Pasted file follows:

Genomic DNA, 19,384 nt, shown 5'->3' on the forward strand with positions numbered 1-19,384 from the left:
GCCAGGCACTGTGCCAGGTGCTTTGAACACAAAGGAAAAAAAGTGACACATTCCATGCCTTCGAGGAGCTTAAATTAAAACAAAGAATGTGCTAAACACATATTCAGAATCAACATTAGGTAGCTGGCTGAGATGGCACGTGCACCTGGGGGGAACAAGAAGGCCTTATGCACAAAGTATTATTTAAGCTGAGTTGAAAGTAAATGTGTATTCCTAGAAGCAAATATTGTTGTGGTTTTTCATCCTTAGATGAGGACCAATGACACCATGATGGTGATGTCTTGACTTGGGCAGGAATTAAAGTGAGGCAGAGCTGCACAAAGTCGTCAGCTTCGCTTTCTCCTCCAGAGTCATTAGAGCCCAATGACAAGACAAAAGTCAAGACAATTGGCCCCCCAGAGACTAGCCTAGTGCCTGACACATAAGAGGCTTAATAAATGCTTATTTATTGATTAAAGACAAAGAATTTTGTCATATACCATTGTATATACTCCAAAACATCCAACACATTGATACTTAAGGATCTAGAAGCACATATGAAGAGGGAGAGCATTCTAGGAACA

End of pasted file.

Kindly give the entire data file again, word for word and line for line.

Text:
Genomic DNA, 19,384 nt, shown 5'->3' on the forward strand with positions numbered 1-19,384 from the left:
GCCAGGCACTGTGCCAGGTGCTTTGAACACAAAGGAAAAAAAGTGACACATTCCATGCCTTCGAGGAGCTTAAATTAAAACAAAGAATGTGCTAAACACATATTCAGAATCAACATTAGGTAGCTGGCTGAGATGGCACGTGCACCTGGGGGGAACAAGAAGGCCTTATGCACAAAGTATTATTTAAGCTGAGTTGAAAGTAAATGTGTATTCCTAGAAGCAAATATTGTTGTGGTTTTTCATCCTTAGATGAGGACCAATGACACCATGATGGTGATGTCTTGACTTGGGCAGGAATTAAAGTGAGGCAGAGCTGCACAAAGTCGTCAGCTTCGCTTTCTCCTCCAGAGTCATTAGAGCCCAATGACAAGACAAAAGTCAAGACAATTGGCCCCCCAGAGACTAGCCTAGTGCCTGACACATAAGAGGCTTAATAAATGCTTATTTATTGATTAAAGACAAAGAATTTTGTCATATACCATTGTATATACTCCAAAACATCCAACACATTGATACTTAAGGATCTAGAAGCACATATGAAGAGGGAGAGCATTCTAGGAACA